NEW DELHI (Reuters) - The Bharatiya Janata Party (BJP) named on Monday senior leader Lal Krishna Advani as their prime ministerial candidate for polls due in 2009, aiming to fill a vacuum at the top of the struggling party.
The decision by the BJP came on the eve of the first stage of voting in communally polarised Gujarat, where the party and its controversial chief minister, Narendra Modi, are going all out to retain power.
Advani, 80, represents Gujarat in the national parliament and some analysts said the move seemed like an attempt to influence voters to strongly back the party in what is also one of India’s most developed states.
“General elections are not far,” BJP President Rajnath Singh told reporters after a party parliamentary board meeting. “The parliamentary board has unanimously decided that Lal Krishna Advani will lead the party in elections.”
Party leaders said the move was being discussed within the organisation for a while and a decision was taken after former Prime Minister Atal Behari Vajpayee, the party’s most-famous face, stepped back due to his poor health.
The BJP has struggled for direction since its 2004 defeat and its second rung leaders failed to forge unity after Advani stepped down as party president in 2005.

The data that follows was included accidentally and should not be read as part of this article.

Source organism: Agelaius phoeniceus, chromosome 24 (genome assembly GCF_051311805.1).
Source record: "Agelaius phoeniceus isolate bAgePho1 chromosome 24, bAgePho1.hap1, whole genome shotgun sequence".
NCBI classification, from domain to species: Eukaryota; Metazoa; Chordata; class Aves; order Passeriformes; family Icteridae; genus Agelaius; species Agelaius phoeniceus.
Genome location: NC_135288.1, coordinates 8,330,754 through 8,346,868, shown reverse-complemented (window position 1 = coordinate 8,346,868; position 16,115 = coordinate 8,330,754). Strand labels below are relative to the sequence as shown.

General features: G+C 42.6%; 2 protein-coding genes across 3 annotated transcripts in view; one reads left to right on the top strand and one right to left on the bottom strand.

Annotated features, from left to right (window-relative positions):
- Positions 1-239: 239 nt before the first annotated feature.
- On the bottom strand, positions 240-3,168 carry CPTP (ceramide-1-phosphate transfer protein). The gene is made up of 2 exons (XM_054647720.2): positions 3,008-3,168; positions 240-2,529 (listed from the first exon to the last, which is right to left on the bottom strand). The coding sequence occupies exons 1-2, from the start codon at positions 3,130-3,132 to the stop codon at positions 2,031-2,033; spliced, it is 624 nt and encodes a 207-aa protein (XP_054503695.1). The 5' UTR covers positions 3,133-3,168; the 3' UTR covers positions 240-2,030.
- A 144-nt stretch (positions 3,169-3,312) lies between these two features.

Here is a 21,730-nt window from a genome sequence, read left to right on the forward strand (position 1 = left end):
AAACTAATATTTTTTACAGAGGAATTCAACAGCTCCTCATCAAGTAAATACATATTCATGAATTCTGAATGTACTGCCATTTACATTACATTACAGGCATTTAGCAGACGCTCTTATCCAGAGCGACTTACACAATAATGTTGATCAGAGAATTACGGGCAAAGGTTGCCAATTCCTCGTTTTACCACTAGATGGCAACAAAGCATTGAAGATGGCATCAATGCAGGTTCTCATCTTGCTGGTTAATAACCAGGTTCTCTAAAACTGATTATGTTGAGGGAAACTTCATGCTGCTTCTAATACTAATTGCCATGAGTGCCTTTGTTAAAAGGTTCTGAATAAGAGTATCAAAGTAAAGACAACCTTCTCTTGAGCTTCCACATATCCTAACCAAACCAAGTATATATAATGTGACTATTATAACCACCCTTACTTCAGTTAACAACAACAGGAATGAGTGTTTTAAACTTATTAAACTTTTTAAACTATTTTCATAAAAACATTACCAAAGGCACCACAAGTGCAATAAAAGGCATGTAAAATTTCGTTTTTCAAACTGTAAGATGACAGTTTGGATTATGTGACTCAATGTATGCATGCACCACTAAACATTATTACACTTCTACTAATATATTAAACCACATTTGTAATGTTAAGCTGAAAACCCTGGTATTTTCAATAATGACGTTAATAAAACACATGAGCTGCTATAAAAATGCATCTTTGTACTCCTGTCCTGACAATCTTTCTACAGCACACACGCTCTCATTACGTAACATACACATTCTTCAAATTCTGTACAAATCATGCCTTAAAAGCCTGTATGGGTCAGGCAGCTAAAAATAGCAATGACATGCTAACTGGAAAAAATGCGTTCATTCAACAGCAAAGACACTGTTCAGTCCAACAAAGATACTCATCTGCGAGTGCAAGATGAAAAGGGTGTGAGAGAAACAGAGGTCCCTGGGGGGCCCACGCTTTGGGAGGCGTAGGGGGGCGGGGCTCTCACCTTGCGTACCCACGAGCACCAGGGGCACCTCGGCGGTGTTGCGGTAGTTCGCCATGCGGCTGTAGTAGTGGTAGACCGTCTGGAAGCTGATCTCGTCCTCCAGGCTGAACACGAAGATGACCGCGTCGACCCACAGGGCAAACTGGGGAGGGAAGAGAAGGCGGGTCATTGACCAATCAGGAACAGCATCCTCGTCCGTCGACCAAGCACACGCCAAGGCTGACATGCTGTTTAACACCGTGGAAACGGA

But the party is hoping to regain power as the ruling Congress and its communist allies are locked in a face-off over a controversial nuclear deal with the United States and the confrontation has even sparked fears of early elections.
Advani said he was thankful to the party and prayed “that god gives me the ability to be able to discharge this responsibility and fulfil expectations”.
Advani is leader of the opposition in parliament and was deputy prime minister in Vajpayee’s government which was swept out of power in a shock election defeat in 2004.
While Vajpayee was seen as the moderate face of the Hindu nationalist party, Advani was considered a hawkish hardliner and a shrewd politician who was at the forefront of a Hindu revivalist campaign in the late 1980s and early 1990s which saw the BJP move to the centrestage of Indian politics.
However, since coming to power at the head of a rainbow coalition in 1998, he has cultivated a moderate image to gain acceptability among a larger section of voters and regional coalition allies, analysts say.
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